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Jay Freestone

The current state of progressive web apps

The community-proposed PWA logo

Web apps have long played second-fiddle to native ones. While mobile apps benefit from full access to device APIs, snappy performance and support for features such as offline content and push notifications, the stateless and browser sandboxed nature of the web has frequently relegated web-based apps to second choice.

However, in recent years we’ve seen the tide start to turn, particularly with the growth in popularity of client-side rendering and the increased OS-level support for native only features such as background fetching. This new breed of websites are frequently termed progressive web apps (PWA), but what does that actually mean?

Defining progressive web apps

Originally coined by husband-and-wife duo Frances Berriman and Alex Russell (and now championed by Google), PWAs were initially defined as:

  • Progressive – work for every user, regardless of browser choice because they’re built with progressive enhancement as a core tenet.
  • Responsive – fit any form factor: desktop, mobile, tablet, or whatever is next.
  • Connectivity independent – enhanced with service workers to work offline or on low-quality networks.
  • App-like – feel like an app to the user with app-style interactions and navigation because it’s built on the app-shell model.
  • Fresh – always up-to-date thanks to the service worker update process.
  • Safe – served via HTTPS to prevent snooping and ensure content hasn’t been tampered with.
  • Discoverable – are identifiable as “applications” thanks to W3C manifests and service worker registration scope allowing search engines to find them.
  • Re-engageable – make re-engagement easy through features like push notifications.
  • Installable – allow users to “keep” apps they find most useful on their home screen without the hassle of an app store.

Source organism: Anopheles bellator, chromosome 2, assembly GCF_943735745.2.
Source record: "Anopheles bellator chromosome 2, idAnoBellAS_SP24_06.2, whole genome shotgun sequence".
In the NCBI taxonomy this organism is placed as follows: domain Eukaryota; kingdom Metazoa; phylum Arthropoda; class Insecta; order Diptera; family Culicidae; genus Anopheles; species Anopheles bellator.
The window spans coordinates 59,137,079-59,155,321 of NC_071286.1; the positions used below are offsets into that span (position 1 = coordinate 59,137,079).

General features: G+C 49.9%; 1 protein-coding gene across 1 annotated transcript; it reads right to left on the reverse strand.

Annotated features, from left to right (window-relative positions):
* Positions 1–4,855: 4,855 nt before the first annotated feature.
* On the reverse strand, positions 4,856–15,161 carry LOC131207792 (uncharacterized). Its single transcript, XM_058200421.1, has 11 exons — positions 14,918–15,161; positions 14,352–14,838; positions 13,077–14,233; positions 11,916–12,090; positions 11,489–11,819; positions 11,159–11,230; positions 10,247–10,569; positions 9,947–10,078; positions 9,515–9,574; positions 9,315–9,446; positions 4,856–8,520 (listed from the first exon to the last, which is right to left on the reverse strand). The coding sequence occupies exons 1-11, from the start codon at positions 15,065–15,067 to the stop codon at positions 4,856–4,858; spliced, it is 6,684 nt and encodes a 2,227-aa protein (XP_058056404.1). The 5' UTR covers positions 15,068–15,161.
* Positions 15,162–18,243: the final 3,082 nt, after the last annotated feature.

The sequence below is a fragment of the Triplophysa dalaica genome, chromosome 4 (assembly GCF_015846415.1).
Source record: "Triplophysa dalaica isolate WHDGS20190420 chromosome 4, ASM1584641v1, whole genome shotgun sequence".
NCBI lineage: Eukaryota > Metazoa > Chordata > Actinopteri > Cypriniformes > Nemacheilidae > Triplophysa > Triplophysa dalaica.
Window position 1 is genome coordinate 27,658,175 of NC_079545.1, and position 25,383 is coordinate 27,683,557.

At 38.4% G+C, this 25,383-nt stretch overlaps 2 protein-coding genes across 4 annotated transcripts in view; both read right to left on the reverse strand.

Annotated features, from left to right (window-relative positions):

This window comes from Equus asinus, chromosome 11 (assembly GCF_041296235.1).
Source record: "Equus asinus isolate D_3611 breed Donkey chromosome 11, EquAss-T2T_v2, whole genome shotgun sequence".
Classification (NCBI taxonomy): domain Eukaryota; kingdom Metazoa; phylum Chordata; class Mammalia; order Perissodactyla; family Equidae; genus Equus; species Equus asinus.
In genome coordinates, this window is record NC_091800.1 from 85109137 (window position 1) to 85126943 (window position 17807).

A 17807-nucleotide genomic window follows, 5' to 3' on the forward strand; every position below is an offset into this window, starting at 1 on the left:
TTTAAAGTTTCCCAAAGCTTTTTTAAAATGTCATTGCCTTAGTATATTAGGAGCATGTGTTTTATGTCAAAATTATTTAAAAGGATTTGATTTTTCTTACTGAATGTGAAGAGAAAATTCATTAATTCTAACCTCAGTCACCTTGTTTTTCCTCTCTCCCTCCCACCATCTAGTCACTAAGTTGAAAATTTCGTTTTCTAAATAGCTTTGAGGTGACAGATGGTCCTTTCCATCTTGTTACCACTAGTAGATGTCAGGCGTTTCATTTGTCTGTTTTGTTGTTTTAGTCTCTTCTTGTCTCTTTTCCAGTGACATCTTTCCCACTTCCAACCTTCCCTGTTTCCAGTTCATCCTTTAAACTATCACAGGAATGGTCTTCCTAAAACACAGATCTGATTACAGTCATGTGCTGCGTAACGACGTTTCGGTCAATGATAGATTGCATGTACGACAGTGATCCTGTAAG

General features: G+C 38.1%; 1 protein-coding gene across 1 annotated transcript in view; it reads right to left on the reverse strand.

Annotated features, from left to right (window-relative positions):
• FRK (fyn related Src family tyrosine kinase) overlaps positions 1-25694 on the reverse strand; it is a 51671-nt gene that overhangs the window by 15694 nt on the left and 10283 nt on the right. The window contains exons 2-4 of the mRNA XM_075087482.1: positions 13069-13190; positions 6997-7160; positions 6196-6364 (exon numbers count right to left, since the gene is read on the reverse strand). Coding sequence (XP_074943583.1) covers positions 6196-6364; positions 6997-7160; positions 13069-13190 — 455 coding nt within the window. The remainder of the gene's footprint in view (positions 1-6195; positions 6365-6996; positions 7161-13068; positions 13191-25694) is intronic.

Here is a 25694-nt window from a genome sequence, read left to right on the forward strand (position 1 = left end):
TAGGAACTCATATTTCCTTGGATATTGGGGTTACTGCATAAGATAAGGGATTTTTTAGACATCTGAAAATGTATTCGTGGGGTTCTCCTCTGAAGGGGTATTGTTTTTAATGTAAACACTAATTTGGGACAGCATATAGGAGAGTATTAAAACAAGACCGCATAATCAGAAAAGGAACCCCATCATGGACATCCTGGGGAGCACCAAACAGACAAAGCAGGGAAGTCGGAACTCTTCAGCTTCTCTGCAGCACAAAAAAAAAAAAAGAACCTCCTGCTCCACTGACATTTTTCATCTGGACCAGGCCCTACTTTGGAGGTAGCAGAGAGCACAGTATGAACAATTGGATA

• Linkable – easily share via a URL and do not require complex installation.
A screenshot of the original Google progressive web app page

However, the current baseline technical requirements in order to make your app ‘installable’ (and therefore a PWA) are merely:

  • Served over HTTPS.
  • Includes a populated JSON manifest with some metadata about the site.
  • Includes a service worker (a background script that sits between the client and the server which is capable of intercepting requests)

It’s this final stipulation, the service worker, which enables the app-like push-notifications, offline support and background updates. However, crucially, all that’s required to meet the PWA technical requirements is that the service worker is present – it doesn’t actually need to be functional or implement any of these features.

Add to this that most modern sites are already served securely, and I’m sure you can see that it’s easy to meet the progressive web app requirements with a minimum of effort. Note, though, that this doesn’t necessarily mean that a given site fulfils the ‘app-like’ qualities that the PWA name (and original definition) suggests.

Defining app-like

When people think of an ‘app-like’ website, they are usually referring to a SPA (single page application). Instead of dynamically building the site on the server for every request, the same (empty) page is served for all visitors alongside a bundle that contains the application.

In many ways this bears more similarities to how native applications behave than traditional websites – the shell of the application is downloaded to (and runs directly on) the client, followed by content updates dynamically pulled in from an API. Since navigation and interactions happen on-device (instead of requiring a round trip to the server), user-interactions feel ‘snappy’ and instant. This is what Berriman and Russell are referring to with the ‘app-shell‘ model.